What will now take time though is deploying it across all the lovingly handcrafted profile pages (there’s probably 130ish at least). I’ll be doing this over Christmas 2015, and probably whilst this post goes live.

Hang in there, it’ll look a bit weirdly disjoined for a bit, but once it’s complete it should hopefully future proof it for a good many years to come and make it more discoverable and user friendly.

4. Run another AncestryDNA test

So, back in May, my mother and I took our AncestryDNA tests, which gave us both some interesting and unexpected ethnicity estimates. There were some indicators that my father’s DNA should answer some of the ‘where the hell did that come from?’ questions, and also show me what the 50% i didn’t inherit from him might have been (and consequently might be lurking in my sister’s DNA).

So, I hope to encourage my father to take his test. He did show some initial interest in taking it but with the test price increasing a little, and the postage cost being a bit of a mood killer (£20?!? – why is this so much? Why not get Amazon to carry it in stock for you too and reach more potential users, and via cheaper P&P?) he’s held back.

AncestryDNA postage costs
AncestryDNA postage costs are a bit of a mystery.

I managed to get my first two for £79 each at Who Do You Think You Are? Live, (cheaper and minus the P&P), so i’m hoping they repeat the deal when I’m back there in April 2016.

Of course, there is the question after taking these tests as to what you do with that info… it does feel good to see it, but the chance of linking it back to a close common ancestor of another Ancestry user seems to be slim so far.

5. Meet more relatives

One thing that has happened over the last few years is that people stumble across this blog and my website and send me a message – and every now and then they’re someone who is related to me.

Therefore, in 2016, I hope to get to meet (within reasonable geography) some of these more distant relatives to find out about their branches and our common ancestors.

I wrote about how a cousin’s family is like a world looking in on your family and that therefore they’re a great source of photos of your closer family.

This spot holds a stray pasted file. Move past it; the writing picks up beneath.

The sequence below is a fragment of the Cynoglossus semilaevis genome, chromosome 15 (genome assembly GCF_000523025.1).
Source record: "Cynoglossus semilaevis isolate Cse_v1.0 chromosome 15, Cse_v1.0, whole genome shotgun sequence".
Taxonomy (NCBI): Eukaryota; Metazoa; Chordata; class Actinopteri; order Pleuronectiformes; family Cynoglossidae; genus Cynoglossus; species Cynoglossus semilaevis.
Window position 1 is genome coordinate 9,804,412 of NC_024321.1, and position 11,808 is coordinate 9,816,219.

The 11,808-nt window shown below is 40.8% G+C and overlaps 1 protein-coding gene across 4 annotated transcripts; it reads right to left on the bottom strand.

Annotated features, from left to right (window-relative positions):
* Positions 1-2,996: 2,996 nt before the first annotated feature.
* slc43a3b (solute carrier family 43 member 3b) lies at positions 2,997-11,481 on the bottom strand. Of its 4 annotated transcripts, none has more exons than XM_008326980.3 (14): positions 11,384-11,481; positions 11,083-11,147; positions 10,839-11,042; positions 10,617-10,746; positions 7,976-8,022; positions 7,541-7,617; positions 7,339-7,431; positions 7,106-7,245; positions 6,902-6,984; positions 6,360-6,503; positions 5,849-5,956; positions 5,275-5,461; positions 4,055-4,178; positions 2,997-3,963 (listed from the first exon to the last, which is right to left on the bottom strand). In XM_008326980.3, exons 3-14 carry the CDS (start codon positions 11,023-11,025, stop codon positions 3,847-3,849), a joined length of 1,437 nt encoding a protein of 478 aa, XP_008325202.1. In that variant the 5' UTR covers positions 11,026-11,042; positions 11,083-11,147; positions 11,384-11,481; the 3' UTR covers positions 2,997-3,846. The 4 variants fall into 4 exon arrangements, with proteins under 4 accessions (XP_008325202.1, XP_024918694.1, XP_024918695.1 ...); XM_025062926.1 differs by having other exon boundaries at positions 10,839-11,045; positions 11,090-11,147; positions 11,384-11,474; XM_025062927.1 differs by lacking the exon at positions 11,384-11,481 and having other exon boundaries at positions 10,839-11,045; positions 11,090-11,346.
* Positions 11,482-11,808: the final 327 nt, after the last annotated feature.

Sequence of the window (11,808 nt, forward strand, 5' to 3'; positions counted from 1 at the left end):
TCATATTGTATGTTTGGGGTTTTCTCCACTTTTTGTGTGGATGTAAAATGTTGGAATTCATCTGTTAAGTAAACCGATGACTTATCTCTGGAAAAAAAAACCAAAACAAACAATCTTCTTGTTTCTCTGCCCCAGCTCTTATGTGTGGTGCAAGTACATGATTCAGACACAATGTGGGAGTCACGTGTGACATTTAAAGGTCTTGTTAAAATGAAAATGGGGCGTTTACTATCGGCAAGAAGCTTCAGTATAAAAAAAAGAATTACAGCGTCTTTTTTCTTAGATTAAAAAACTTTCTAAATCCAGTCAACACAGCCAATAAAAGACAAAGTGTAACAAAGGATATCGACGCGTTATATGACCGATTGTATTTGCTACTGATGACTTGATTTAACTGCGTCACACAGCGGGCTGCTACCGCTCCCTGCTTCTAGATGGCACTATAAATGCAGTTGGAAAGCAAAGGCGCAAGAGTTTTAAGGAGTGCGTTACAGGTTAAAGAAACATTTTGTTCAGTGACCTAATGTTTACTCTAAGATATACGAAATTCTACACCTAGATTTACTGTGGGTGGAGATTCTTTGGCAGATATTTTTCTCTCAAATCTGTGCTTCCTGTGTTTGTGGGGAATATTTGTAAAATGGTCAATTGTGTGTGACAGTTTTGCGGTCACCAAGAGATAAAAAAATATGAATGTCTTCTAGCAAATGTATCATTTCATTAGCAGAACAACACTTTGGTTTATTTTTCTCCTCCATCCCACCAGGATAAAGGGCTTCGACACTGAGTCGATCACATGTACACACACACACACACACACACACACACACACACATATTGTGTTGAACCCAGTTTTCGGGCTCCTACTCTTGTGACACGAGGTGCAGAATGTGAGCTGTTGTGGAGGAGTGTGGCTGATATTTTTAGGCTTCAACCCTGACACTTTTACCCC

Plus, as an adult and family historian, I always believe that you should talk to strangers… it helps make the world get a little bit smaller, and a little bit friendlier.

 

My Top 5 New Year Genealogy Resolutions for 2015

Here’s my 2015 genealogy resolutions to take me through my family history research over the next 12 months. What will yours be?

For a couple of years now, I’ve been setting myself some ‘Genealogy Resolutions’ – some to-dos, tasks, brick walls – all challenges for me to try to solve in the following 12 months.

Whilst i’ve already summarised my progress of 2014’s resolutions, here’s my 2015 ones…

1. Source and scan even more photographs

iPhoto showing Faces of ancestors I've scanned
My iPhoto is already home to 258 relative faces.

I just about managed to get a few more photographs in 2014, but not the specific ones I wanted – namely of my great grandmother’s Gilbert family, and in particular of her wedding in 1909. I didn’t even get round to writing to that part of the family to ask them if they had copies of the images.

So, in 2015, this will be my first mission. Also, my father’s oldest brother has contact with his aunt still, and this connection had previously given me access to a wide range of beautiful Victorian and Edwardian Martin family photographs.

Back in 1995 when I first saw these images, I had to pick and choose which photographs to borrow, have sent away to have negatives made for, and then printed. Scanners were not cheap or readily available for home use. But now… there should be no stopping me making high resolution scans of all of the images I can lay my hands on.

2. ‘Kill off’ Mary Clarke

For those who have been reading a while, you might have seen me refer to an ‘evil’ gtxX grandmother Mary Bailey (née Clarke) who just seems to have dodged dying for a long time. After her stints in prison for child abuse, neglect, and cruelty of her step-children, and a few stints in the workhouse too, I have failed to find her death.

One clue has arisen – leading me several miles off piste in Suffolk, that might pitch her as dying near Lowestoft in Oulton Union Workhouse. If that is the case, then she may now be buried beneath or amongst a housing estate.

I’ll order the certificate, and if that fails, I may well be calling upon the paid services of a researcher to hunt this ancestor down. I’m determined to kill off Mary.

3. Delve into new record sets